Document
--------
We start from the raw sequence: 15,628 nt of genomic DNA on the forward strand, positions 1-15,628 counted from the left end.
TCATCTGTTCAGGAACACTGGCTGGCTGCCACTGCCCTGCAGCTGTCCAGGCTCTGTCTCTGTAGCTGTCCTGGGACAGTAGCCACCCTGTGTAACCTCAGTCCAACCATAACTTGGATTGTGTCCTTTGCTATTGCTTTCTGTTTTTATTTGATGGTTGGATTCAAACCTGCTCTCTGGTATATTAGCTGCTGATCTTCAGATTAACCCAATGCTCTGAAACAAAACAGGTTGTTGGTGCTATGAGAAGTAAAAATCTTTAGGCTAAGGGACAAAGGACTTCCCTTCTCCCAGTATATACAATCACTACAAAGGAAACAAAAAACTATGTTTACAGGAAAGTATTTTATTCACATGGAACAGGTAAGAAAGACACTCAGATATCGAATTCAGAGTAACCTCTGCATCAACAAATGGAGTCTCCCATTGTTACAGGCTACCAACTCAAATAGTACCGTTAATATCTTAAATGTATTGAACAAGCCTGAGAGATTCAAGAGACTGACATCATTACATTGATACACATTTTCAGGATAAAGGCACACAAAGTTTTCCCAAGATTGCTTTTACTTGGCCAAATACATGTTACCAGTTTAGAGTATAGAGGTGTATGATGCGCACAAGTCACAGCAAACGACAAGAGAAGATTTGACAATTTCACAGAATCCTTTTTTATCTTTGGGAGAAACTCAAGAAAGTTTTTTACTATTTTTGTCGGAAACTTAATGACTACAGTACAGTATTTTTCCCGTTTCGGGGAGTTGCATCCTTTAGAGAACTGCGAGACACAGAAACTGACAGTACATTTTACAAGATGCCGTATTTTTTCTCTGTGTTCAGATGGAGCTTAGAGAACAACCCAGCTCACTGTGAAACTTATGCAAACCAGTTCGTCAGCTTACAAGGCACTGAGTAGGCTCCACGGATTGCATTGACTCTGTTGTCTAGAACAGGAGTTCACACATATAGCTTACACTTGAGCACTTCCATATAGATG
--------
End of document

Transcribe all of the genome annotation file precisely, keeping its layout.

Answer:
We start from the raw sequence: 15,628 nt of genomic DNA on the forward strand, positions 1-15,628 counted from the left end.
TCATCTGTTCAGGAACACTGGCTGGCTGCCACTGCCCTGCAGCTGTCCAGGCTCTGTCTCTGTAGCTGTCCTGGGACAGTAGCCACCCTGTGTAACCTCAGTCCAACCATAACTTGGATTGTGTCCTTTGCTATTGCTTTCTGTTTTTATTTGATGGTTGGATTCAAACCTGCTCTCTGGTATATTAGCTGCTGATCTTCAGATTAACCCAATGCTCTGAAACAAAACAGGTTGTTGGTGCTATGAGAAGTAAAAATCTTTAGGCTAAGGGACAAAGGACTTCCCTTCTCCCAGTATATACAATCACTACAAAGGAAACAAAAAACTATGTTTACAGGAAAGTATTTTATTCACATGGAACAGGTAAGAAAGACACTCAGATATCGAATTCAGAGTAACCTCTGCATCAACAAATGGAGTCTCCCATTGTTACAGGCTACCAACTCAAATAGTACCGTTAATATCTTAAATGTATTGAACAAGCCTGAGAGATTCAAGAGACTGACATCATTACATTGATACACATTTTCAGGATAAAGGCACACAAAGTTTTCCCAAGATTGCTTTTACTTGGCCAAATACATGTTACCAGTTTAGAGTATAGAGGTGTATGATGCGCACAAGTCACAGCAAACGACAAGAGAAGATTTGACAATTTCACAGAATCCTTTTTTATCTTTGGGAGAAACTCAAGAAAGTTTTTTACTATTTTTGTCGGAAACTTAATGACTACAGTACAGTATTTTTCCCGTTTCGGGGAGTTGCATCCTTTAGAGAACTGCGAGACACAGAAACTGACAGTACATTTTACAAGATGCCGTATTTTTTCTCTGTGTTCAGATGGAGCTTAGAGAACAACCCAGCTCACTGTGAAACTTATGCAAACCAGTTCGTCAGCTTACAAGGCACTGAGTAGGCTCCACGGATTGCATTGACTCTGTTGTCTAGAACAGGAGTTCACACATATAGCTTACACTTGAGCACTTCCATATAGATG